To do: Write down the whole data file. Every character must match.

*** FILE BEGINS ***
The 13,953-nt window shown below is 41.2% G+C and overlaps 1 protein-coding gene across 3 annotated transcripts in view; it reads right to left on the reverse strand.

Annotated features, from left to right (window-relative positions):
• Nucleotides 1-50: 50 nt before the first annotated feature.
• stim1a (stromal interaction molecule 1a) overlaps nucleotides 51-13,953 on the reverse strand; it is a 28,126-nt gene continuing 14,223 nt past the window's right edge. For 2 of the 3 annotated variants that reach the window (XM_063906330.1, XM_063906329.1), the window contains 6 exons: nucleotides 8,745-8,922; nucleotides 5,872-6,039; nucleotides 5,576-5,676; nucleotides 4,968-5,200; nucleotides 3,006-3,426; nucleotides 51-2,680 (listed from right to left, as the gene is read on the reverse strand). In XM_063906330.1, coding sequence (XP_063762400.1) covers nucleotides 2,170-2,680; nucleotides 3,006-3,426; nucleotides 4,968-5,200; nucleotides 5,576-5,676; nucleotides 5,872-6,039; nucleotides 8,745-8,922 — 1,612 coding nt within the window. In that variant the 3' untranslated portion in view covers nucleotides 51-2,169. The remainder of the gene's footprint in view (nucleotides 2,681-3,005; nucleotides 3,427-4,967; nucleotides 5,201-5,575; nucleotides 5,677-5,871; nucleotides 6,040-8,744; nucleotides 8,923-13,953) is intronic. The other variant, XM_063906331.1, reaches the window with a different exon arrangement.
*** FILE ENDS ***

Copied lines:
The 13,953-nt window shown below is 41.2% G+C and overlaps 1 protein-coding gene across 3 annotated transcripts in view; it reads right to left on the reverse strand.

Annotated features, from left to right (window-relative positions):
• Nucleotides 1-50: 50 nt before the first annotated feature.
• stim1a (stromal interaction molecule 1a) overlaps nucleotides 51-13,953 on the reverse strand; it is a 28,126-nt gene continuing 14,223 nt past the window's right edge. For 2 of the 3 annotated variants that reach the window (XM_063906330.1, XM_063906329.1), the window contains 6 exons: nucleotides 8,745-8,922; nucleotides 5,872-6,039; nucleotides 5,576-5,676; nucleotides 4,968-5,200; nucleotides 3,006-3,426; nucleotides 51-2,680 (listed from right to left, as the gene is read on the reverse strand). In XM_063906330.1, coding sequence (XP_063762400.1) covers nucleotides 2,170-2,680; nucleotides 3,006-3,426; nucleotides 4,968-5,200; nucleotides 5,576-5,676; nucleotides 5,872-6,039; nucleotides 8,745-8,922 — 1,612 coding nt within the window. In that variant the 3' untranslated portion in view covers nucleotides 51-2,169. The remainder of the gene's footprint in view (nucleotides 2,681-3,005; nucleotides 3,427-4,967; nucleotides 5,201-5,575; nucleotides 5,677-5,871; nucleotides 6,040-8,744; nucleotides 8,923-13,953) is intronic. The other variant, XM_063906331.1, reaches the window with a different exon arrangement.